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Thanksgiving

Thanksgiving is an awkward holiday for many of us, for we find it hard to celebrate a day that has been so mystified and mythologized in the interest of colonization. And yet the idea of a shared feast between cultures which recognizes the larger connections between us is something that we can surely use. For this reason, the day remains important to me, and equally important to me that it be spent in a community celebration rather than a private family gathering. How is it that we have taken so many communal rituals and privatized them to make them intimate gatherings within our communities rather than between communities and groups.  Though we know that for many of us, biological family or even legal family is oppressive and even abusive, many of us chose to be with those who do not annoy or challenge us. A communal meal is less elegant, less private and there’s more chance you’ll have to interact with someone who pushes your buttons. And yet at the same time, if there is any good in the Thanksgiving myth, I find it in a communal Thanksgiving.

While I was shopping today for the community meal, I did so in the dark as the local area had lost power. Isn’t that a great metaphor for the ways that we have lost the message of our interdependence, the ways we need one another and the spirit of generosity which can make us feel at one even with those who are different from ourselves.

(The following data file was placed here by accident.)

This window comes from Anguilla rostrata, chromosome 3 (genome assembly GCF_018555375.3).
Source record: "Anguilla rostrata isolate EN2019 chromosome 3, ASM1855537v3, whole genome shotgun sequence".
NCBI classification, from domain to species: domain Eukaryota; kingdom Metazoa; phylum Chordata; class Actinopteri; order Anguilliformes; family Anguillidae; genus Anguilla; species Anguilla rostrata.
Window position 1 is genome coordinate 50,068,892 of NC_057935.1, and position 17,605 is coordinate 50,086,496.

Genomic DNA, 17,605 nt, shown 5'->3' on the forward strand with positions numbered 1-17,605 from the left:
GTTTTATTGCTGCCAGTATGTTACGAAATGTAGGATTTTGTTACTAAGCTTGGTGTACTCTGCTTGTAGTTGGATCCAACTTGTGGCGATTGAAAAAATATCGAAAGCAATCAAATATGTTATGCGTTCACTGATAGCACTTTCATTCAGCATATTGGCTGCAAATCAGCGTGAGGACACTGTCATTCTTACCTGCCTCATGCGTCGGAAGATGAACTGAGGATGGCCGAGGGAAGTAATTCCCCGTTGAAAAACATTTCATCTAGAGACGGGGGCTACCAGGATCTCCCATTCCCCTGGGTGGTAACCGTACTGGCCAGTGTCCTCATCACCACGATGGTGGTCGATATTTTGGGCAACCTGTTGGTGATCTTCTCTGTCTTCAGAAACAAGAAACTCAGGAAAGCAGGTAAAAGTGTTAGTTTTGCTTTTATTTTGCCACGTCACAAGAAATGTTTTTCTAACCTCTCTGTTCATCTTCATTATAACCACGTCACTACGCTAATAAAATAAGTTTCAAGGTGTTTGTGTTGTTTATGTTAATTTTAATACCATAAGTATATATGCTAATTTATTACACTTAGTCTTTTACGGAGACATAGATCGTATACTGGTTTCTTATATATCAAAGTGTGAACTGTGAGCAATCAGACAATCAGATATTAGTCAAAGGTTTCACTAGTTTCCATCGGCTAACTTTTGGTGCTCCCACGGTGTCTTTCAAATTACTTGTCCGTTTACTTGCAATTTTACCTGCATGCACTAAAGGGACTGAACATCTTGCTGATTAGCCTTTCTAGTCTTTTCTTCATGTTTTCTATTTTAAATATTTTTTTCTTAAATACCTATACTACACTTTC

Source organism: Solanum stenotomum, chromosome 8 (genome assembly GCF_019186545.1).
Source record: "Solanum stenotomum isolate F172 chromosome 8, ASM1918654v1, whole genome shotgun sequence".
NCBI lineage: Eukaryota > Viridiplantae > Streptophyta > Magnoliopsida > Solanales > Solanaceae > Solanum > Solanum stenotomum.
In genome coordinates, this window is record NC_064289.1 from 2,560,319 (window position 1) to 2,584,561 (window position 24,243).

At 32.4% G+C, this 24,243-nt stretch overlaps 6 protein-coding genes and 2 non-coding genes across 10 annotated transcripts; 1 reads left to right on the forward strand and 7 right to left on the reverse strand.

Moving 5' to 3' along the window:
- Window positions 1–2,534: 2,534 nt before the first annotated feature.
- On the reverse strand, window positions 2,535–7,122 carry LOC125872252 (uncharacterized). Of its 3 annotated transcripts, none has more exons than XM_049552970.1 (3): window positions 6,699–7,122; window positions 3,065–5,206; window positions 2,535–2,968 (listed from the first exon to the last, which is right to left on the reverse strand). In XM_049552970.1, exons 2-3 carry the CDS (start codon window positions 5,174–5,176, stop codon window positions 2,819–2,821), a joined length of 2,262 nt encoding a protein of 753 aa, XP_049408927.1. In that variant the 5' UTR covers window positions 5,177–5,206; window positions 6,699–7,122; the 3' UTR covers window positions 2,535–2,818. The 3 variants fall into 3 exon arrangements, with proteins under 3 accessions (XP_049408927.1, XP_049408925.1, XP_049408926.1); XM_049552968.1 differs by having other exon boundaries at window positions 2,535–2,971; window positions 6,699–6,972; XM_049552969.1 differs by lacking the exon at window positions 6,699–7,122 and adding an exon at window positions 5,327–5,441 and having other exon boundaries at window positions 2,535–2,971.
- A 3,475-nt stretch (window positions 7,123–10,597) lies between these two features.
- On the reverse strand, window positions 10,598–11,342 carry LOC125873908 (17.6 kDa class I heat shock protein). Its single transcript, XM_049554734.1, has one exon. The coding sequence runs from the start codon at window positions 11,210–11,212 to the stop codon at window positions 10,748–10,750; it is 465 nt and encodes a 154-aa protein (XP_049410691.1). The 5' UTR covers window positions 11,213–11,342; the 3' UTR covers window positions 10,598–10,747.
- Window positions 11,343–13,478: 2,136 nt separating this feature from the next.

No matter what your plans this holiday season, consider doing something that honors the larger spirit of our interdependence and that recognizes that there is enough abundance in the world for all of us. Maybe instead of or in addition to shopping Friday, you can make a few charitable gifts, perhaps to honor other migrants who, like the Pilgrims of old, needed assistance to survive (see below for some ideas). Maybe you can simply take a walk on the street and have a conversation with someone to whom you wouldn’t normally talk.  Any action we can take that speaks of abundance, that says there is enough for all, will help counter the hyper-capitalist, comfort-at-any-cost lifestyle promoted in this nation today.

If nothing else, may this be a year when we wrestle anew with the questions of who is in our community and what constitutes true abundance. And whatever you plan to do, may you find in your experience that sense of true abundance which recognizes that we are all interconnected.

And if you want to give to help the migrants who are seeking asylum in our nation, please consider donations to one of these organizations:

  • Contribute to the GaryMar Centro, the binational charitable organization working to live out the Unitarian Universalist covenant to work for a world community https://tinyurl.com/y8v9elog

 

 

 

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